Friday, September 05, 2014

A Stupid Facebook Tagging Game That Demonstrates a Strategy for Better Writing

I had to laugh when James Robert Smith brought this game to my attention via my Facebook news feed. He noted that, because people get irritated with being tagged in posts on Facebook, he wasn’t tagging anyone, despite one of the conditions being that seven people have to be tagged in his post. Anyone who saw his post could play, though.

“Game” is probably the wrong word for this—there’s no winning or losing—but seven is the predominant number. We’ll call it a shtick. A Shtick of Seven, for Writers: Go to page 7 of your work-in-progress, go to line 7 and reprint the next seven lines for your audience. Tag seven people, pass it on. It’s a semi-cute way of humblebragging that you are a Writer With a Work in Progress, while promoting said work.

This might get pedantic. Here’s a photo of Julie Newmar
in a polka-dot bikini.
I couldn’t tag seven people if I wanted to (and I don’t) because I know all of two writers with works in progress, and one of those is the aforementioned Mr. Smith, and the other is someone I met online just a month ago. As an impecunious genre writer who never misses a chance to humblebrag while promoting his work, in progress or otherwise, however, I played the shtick. There’s a lesson here, so bear with me. The following is my current edit of page 7, lines 7 -14, of The Wrong Kind of Dead:
Baby bear is thoroughly skeletonized. I expect it to get nasty after mama bear’s meat starts running out, which looks like any minute now.
The foul sounds follow us up the slope, and it’s a long walk into the trees before we can no longer hear them. There’s got to be some place far, far away where the people aren’t. Where the dead people would have to roam far from the beaten path to find us. We’ve got to do that with six newborns and another mother ready to pop. Ready or not.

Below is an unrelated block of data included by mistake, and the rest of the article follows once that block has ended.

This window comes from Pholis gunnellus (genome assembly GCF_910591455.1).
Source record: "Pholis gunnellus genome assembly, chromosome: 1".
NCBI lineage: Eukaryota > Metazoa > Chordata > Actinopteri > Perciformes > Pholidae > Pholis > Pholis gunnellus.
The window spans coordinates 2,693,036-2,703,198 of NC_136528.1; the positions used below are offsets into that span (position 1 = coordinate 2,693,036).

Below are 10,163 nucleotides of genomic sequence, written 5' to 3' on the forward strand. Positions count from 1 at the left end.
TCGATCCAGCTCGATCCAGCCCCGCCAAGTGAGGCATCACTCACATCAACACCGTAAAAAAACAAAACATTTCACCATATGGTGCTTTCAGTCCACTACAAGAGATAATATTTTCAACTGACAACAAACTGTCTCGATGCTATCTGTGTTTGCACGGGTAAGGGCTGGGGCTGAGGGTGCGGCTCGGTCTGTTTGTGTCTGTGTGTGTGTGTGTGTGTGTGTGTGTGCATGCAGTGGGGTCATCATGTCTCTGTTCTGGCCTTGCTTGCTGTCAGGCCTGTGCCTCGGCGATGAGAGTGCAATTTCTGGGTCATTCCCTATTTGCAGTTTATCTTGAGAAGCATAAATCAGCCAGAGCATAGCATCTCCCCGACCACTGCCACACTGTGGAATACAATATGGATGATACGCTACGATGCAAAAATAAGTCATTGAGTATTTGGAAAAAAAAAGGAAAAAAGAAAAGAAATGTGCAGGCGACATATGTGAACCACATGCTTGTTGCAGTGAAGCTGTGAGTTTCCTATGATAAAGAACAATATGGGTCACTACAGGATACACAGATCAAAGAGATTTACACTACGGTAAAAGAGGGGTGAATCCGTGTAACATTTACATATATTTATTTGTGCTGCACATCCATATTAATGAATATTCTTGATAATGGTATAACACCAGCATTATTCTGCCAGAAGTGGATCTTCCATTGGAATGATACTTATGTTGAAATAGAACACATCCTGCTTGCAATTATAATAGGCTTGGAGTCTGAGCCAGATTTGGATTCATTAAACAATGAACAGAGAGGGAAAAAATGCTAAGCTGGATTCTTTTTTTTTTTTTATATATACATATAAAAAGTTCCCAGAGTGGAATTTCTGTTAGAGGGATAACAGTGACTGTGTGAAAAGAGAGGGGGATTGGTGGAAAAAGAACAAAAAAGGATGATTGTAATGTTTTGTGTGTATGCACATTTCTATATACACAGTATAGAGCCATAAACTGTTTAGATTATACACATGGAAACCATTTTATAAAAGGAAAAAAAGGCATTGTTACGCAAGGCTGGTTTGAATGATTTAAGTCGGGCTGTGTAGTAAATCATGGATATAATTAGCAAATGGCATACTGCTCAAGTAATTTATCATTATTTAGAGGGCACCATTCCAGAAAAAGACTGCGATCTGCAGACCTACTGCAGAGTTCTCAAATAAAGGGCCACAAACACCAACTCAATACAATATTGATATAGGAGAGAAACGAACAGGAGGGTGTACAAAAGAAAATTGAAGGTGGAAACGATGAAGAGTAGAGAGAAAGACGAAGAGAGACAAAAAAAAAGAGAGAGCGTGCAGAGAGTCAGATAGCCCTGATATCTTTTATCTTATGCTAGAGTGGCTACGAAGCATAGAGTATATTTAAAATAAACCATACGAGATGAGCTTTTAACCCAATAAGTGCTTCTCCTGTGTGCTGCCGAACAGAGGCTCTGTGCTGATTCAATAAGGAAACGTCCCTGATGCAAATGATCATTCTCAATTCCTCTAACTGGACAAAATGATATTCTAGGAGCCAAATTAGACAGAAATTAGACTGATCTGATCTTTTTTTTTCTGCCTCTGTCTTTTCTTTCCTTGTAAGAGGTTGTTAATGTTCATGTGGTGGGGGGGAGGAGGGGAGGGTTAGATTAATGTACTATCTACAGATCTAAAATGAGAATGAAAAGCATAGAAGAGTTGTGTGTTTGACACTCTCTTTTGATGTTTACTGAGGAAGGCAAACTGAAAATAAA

This is an edit, because I can’t stand to see the expression “six newborn infants” on my screen. “Six newborns” says it all.

I wasn’t aware of this redundancy until I pulled these lines out and put them on my Facebook page. In their current state of repair, these seven lines almost make a fine logline. They demonstrate the extent of the menace (the zoms attacked and ate bears, for God’s sake) with a difficult logistical problem (six newborns! babies in peril!) for added flavor.

By now, I hope you get that you can make a game from this. You can win, so long as you apply yourself to the primary lesson: that any random group of lines from your novel or story or article should tell a story that suggests the larger story.

So pick a number, any number, between one and the last page of whatever you’ve got. Go to line 7. Or lines, 8,9, or 10, or take it straight from the top of the page. I think seven lines is the optimum; you shouldn’t go for more than nine lines at a time, and no fewer than five. Copy and paste those lines to a blank page in another file. Read them to yourself.

Read those lines in italic. Read them in bold. Read them in another screwball font altogether. However you look at them, those lines should read clean. Like the most compelling ad copy in a magazine. It sets a scene and the stakes, and all the questions you’re left with lead to “What happens next?”

I’m talking any one piece of your novel, if you’ve got a notion. There shouldn’t be one word wasted. “Newborn infants” is stupid and wastes time when “newborns” (or even “infants”) will do the job by itself.

If you’re a writer looking to smarten up his or her product, I can only tell you. Play the game, and show yourself.